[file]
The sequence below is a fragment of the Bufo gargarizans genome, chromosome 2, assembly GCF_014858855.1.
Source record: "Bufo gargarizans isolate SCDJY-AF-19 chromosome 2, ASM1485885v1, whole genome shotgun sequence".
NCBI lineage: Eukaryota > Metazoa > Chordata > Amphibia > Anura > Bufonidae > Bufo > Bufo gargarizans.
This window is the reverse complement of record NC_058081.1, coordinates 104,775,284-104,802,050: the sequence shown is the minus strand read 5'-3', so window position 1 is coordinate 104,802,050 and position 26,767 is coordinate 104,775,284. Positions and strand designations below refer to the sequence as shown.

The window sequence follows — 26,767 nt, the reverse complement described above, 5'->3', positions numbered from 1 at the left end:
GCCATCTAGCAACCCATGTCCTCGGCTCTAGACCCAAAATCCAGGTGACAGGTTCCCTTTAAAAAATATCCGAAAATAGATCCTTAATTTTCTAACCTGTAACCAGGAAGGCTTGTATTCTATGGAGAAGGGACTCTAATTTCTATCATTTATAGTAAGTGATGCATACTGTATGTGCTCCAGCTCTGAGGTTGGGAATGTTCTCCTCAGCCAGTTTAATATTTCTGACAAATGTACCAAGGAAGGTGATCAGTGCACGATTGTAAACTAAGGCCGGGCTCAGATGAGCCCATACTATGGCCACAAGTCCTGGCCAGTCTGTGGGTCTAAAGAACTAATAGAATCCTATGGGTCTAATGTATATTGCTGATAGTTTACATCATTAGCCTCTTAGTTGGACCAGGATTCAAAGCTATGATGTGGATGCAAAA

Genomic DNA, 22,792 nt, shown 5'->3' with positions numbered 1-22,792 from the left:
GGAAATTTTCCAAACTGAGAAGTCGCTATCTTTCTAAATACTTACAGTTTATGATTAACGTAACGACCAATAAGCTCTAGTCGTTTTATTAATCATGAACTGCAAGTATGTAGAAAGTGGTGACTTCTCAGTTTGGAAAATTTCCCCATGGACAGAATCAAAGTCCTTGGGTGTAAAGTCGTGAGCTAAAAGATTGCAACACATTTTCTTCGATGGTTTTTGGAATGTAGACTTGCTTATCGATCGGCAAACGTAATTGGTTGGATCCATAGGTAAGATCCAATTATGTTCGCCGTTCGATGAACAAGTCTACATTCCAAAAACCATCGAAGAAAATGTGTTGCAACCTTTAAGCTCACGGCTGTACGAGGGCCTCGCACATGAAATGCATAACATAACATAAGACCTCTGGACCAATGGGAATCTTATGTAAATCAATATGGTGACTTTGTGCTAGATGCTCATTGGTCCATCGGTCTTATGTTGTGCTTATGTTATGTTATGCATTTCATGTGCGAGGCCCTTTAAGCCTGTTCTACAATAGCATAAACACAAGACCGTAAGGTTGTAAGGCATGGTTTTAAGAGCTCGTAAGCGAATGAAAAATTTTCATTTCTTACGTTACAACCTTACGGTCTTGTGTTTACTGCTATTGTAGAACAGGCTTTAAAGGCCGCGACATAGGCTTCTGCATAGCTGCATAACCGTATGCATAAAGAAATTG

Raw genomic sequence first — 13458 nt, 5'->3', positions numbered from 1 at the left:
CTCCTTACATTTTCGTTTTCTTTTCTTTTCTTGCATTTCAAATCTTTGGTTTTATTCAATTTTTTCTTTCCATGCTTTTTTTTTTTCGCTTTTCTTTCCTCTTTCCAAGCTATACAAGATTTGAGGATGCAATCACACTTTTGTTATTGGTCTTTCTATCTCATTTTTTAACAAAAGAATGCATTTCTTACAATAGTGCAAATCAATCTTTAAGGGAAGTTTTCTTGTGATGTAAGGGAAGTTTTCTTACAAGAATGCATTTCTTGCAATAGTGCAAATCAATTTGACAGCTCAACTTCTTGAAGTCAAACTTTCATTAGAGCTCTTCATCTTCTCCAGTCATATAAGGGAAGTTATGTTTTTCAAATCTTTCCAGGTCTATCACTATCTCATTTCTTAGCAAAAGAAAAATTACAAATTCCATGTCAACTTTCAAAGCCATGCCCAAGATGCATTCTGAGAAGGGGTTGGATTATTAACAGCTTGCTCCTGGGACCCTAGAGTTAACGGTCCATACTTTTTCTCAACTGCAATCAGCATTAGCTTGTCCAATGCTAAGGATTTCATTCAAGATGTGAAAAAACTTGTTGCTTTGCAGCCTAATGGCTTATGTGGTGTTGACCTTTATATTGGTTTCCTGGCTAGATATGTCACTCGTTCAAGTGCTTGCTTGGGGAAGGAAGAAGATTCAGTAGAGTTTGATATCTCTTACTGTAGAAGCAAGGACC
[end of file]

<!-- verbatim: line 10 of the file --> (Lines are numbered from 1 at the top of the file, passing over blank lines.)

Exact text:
CTCCTTACATTTTCGTTTTCTTTTCTTTTCTTGCATTTCAAATCTTTGGTTTTATTCAATTTTTTCTTTCCATGCTTTTTTTTTTTCGCTTTTCTTTCCTCTTTCCAAGCTATACAAGATTTGAGGATGCAATCACACTTTTGTTATTGGTCTTTCTATCTCATTTTTTAACAAAAGAATGCATTTCTTACAATAGTGCAAATCAATCTTTAAGGGAAGTTTTCTTGTGATGTAAGGGAAGTTTTCTTACAAGAATGCATTTCTTGCAATAGTGCAAATCAATTTGACAGCTCAACTTCTTGAAGTCAAACTTTCATTAGAGCTCTTCATCTTCTCCAGTCATATAAGGGAAGTTATGTTTTTCAAATCTTTCCAGGTCTATCACTATCTCATTTCTTAGCAAAAGAAAAATTACAAATTCCATGTCAACTTTCAAAGCCATGCCCAAGATGCATTCTGAGAAGGGGTTGGATTATTAACAGCTTGCTCCTGGGACCCTAGAGTTAACGGTCCATACTTTTTCTCAACTGCAATCAGCATTAGCTTGTCCAATGCTAAGGATTTCATTCAAGATGTGAAAAAACTTGTTGCTTTGCAGCCTAATGGCTTATGTGGTGTTGACCTTTATATTGGTTTCCTGGCTAGATATGTCACTCGTTCAAGTGCTTGCTTGGGGAAGGAAGAAGATTCAGTAGAGTTTGATATCTCTTACTGTAGAAGCAAGGACC